Teresa Torres has some great examples on her blog Product Talk of how this same technique can be used when applying for any job. Be it babysitting or developing products, “pain-spotting” for your chosen company will give you an edge.
This does mean that the number of positions you apply for will have to decrease. There is a good amount of research that goes into “pain-spotting” and it is impossible to do it when applying for a large number of positions.
But that’s okay. It’s quality over quantity.
So how do you go about using the “pain-spotting” technique?
1. Find your inner Johnny Fontane.
In her post, “Why Defining Your Market is Essential to Finding a Product Job,” Teresa asks job-seekers to think of themselves as a product.
In The Godfather Johnny Fontane is a famous singer who wants to get a part in a specific movie. He knows who he is as a product. Though he develops a sore throat, he is confident in his acting abilities. He considered this movie part to have been written just for him.
You’re a product for a specific consumer. Instead of trying to discover what company you want to create your personal product for, you should be thinking about who you are as a product and which companies would be looking to purchase “you” the product. Who is your target employer or market?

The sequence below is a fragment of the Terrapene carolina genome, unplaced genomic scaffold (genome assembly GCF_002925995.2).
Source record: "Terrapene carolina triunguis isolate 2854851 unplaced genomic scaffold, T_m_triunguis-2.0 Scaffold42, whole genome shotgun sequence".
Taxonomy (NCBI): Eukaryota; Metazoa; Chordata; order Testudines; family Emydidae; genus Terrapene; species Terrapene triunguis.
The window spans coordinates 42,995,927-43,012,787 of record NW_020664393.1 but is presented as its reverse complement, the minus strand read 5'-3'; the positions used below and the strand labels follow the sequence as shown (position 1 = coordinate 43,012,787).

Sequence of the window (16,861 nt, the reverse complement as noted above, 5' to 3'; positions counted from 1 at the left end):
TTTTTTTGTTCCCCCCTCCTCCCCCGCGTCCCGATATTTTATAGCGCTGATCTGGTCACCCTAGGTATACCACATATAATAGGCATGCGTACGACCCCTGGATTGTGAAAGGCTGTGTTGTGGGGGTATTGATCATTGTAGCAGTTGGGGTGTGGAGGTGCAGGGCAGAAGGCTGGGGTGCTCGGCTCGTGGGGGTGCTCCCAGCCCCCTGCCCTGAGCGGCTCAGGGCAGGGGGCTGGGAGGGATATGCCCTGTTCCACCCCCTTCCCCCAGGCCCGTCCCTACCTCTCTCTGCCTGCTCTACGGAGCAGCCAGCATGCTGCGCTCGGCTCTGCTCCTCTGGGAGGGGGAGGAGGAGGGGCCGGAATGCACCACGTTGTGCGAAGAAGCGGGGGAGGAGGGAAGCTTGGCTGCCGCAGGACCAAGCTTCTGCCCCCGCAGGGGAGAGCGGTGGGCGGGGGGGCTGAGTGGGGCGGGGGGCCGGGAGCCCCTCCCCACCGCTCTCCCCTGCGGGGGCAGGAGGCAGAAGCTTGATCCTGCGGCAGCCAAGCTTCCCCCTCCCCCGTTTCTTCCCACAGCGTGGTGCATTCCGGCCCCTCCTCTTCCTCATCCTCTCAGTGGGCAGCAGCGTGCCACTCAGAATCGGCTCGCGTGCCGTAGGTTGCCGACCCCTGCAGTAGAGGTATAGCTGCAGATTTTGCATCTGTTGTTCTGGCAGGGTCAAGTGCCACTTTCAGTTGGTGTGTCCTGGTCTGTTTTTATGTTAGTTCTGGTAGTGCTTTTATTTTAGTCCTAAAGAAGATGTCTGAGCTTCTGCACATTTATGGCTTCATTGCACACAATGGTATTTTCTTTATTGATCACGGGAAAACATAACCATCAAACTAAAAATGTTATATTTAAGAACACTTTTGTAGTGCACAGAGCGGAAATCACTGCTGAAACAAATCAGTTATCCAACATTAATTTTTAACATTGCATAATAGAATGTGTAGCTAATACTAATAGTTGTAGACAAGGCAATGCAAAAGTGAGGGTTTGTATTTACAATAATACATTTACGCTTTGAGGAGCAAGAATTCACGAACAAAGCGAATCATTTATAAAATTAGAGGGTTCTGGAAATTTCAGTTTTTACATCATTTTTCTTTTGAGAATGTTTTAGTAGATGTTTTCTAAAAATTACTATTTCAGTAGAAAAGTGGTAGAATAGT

Take some time to figure out what you’re interested in. Have you done any internships? What did you enjoy about them? What contributions did you make to the company or organization?
It may help to read our post about creating your personal brand mantra. This can give you some real insight into what is important to you and who you are as a person.
Our post “Know Your Own Strength (And How to Use it)” can also shed some light onto who you are as a product.
2. Narrow down your job options.
After you’ve discovered who you are as a product, take time to narrow down the companies that you think would be interested in what you have to offer.
Johnny focused on one movie role. THAT was the one he wanted. He wasn’t auditioning for every role that was out there.
Because of this he was able to really target his desired employer. You should do the same. You don’t have to pick just one company, but you should definitely limit your options.